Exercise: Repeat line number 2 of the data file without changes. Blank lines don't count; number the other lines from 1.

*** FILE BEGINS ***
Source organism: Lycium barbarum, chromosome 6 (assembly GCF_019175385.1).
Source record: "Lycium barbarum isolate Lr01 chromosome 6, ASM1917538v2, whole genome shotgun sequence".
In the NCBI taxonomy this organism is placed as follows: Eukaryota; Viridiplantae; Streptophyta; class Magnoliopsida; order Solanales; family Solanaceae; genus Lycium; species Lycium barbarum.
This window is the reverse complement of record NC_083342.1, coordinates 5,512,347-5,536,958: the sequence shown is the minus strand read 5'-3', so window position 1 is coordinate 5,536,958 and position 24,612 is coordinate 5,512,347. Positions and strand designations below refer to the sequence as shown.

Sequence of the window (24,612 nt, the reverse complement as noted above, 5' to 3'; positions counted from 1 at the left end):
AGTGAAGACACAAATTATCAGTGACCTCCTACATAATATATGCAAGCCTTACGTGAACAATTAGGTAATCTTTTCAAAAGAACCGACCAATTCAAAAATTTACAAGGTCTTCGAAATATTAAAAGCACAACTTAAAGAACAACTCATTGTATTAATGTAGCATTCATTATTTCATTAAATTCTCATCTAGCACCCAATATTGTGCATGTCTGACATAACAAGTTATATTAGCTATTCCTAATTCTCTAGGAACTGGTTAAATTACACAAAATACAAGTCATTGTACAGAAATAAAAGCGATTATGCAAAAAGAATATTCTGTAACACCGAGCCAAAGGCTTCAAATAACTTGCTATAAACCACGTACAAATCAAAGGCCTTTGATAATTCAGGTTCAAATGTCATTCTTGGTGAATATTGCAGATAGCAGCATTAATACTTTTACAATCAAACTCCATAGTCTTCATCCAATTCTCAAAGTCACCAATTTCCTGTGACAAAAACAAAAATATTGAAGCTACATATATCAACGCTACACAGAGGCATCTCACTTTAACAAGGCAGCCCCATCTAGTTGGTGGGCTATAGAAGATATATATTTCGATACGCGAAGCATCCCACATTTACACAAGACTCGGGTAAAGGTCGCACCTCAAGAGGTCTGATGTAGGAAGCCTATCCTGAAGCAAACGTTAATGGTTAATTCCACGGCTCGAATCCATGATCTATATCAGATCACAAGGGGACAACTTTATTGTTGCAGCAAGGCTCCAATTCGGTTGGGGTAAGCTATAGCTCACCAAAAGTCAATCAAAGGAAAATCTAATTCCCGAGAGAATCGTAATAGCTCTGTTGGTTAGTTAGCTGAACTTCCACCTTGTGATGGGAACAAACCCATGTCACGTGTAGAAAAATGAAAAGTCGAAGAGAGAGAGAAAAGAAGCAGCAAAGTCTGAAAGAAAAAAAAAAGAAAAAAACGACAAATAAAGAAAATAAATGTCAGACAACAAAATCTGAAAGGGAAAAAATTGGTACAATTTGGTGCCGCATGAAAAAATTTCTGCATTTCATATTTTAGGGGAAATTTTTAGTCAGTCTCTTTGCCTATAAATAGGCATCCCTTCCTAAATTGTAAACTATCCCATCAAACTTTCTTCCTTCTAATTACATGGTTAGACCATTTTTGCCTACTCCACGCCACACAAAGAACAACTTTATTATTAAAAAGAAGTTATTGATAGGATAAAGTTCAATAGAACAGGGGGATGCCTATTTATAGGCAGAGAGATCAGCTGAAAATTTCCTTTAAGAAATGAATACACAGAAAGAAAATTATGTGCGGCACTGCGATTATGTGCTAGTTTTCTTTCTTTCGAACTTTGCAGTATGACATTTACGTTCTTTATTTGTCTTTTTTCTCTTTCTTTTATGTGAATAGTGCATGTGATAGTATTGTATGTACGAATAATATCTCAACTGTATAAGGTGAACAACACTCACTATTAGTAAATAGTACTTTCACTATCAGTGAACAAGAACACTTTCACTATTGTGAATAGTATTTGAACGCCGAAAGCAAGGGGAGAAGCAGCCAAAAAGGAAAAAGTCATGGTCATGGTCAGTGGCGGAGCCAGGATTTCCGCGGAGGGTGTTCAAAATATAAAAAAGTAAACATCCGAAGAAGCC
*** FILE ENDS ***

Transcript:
Source record: "Lycium barbarum isolate Lr01 chromosome 6, ASM1917538v2, whole genome shotgun sequence".